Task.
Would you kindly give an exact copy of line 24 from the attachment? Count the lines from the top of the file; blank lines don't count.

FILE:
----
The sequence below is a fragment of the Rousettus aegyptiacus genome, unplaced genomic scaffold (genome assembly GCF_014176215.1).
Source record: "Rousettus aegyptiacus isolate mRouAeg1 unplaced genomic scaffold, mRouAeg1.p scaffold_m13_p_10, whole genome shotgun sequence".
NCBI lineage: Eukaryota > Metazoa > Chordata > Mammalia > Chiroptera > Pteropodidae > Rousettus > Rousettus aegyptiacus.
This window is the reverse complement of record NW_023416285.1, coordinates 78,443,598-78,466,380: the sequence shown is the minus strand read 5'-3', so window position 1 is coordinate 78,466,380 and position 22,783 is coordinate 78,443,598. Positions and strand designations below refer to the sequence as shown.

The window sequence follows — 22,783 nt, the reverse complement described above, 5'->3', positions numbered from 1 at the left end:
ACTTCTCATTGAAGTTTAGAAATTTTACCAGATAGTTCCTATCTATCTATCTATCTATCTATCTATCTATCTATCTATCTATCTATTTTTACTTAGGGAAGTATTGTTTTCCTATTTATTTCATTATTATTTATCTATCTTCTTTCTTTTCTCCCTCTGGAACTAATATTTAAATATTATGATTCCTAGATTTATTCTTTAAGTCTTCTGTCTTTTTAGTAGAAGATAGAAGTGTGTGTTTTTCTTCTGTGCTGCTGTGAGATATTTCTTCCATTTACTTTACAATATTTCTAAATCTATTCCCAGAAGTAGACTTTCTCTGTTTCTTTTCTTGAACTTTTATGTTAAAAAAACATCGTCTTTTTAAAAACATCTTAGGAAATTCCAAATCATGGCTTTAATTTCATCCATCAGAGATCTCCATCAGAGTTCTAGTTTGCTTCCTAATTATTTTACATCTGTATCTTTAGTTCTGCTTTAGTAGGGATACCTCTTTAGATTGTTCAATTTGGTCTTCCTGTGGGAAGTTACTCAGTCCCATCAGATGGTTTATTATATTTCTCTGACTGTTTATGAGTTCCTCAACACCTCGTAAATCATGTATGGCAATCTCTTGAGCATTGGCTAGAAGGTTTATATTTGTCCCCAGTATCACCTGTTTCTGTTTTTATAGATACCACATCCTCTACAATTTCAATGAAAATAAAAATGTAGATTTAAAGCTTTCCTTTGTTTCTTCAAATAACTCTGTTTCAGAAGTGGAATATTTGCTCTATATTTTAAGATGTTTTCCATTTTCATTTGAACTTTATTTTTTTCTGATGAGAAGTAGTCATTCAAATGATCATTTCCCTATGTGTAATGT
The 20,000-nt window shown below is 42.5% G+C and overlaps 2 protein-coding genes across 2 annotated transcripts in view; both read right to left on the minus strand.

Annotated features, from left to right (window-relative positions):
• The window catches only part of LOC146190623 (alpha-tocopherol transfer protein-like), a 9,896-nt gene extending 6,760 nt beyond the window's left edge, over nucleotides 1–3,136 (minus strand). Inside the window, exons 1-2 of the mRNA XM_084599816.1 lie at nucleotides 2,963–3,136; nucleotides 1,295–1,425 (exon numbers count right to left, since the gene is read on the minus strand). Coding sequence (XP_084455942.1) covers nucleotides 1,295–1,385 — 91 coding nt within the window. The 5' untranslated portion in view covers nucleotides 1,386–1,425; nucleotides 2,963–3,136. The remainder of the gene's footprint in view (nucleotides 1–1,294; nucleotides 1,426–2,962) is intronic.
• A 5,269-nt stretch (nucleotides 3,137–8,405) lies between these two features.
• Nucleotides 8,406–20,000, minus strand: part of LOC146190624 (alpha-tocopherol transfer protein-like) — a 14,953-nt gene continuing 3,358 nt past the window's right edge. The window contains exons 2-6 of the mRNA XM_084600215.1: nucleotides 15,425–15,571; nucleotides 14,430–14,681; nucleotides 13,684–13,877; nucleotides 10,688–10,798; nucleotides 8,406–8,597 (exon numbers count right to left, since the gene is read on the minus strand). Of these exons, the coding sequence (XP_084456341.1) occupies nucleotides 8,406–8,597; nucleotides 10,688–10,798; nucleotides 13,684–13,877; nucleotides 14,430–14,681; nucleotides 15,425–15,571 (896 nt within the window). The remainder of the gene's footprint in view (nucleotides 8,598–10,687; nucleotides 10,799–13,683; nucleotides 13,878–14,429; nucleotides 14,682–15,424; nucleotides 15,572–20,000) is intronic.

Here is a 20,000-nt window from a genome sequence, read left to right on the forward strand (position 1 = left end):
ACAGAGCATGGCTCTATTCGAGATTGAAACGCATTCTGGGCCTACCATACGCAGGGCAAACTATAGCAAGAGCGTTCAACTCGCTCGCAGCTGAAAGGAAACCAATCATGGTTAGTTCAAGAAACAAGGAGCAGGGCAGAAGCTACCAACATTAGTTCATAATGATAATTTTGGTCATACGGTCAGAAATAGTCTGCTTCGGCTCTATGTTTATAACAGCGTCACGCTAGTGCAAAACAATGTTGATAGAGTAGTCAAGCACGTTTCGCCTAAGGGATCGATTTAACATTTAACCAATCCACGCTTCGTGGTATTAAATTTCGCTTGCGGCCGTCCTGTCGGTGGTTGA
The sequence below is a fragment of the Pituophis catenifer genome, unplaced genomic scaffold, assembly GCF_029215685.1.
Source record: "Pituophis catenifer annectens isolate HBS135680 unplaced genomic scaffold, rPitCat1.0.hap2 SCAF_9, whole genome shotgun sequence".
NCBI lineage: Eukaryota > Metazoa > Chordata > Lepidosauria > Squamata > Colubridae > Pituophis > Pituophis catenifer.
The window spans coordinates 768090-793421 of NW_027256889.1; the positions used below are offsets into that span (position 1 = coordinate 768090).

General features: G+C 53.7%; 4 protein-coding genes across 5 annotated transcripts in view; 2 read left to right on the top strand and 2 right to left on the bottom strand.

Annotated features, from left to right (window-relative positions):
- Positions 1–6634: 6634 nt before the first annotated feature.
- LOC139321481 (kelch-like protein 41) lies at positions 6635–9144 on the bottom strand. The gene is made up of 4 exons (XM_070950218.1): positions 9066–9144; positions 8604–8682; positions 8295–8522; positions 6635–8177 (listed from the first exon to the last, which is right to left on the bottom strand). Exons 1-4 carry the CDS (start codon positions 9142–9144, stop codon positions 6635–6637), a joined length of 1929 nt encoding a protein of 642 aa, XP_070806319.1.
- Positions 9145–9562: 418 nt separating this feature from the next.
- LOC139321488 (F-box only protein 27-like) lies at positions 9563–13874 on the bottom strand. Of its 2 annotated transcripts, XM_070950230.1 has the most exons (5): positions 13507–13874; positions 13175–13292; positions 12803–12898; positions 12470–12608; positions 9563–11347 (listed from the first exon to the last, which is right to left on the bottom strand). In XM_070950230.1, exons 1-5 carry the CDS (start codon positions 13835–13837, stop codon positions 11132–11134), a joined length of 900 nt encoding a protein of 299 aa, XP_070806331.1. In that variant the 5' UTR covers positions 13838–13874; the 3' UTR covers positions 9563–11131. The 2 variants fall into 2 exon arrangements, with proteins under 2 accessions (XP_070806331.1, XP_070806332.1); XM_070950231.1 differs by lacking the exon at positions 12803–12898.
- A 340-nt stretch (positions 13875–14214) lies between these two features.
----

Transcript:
- A 340-nt stretch (positions 13875–14214) lies between these two features.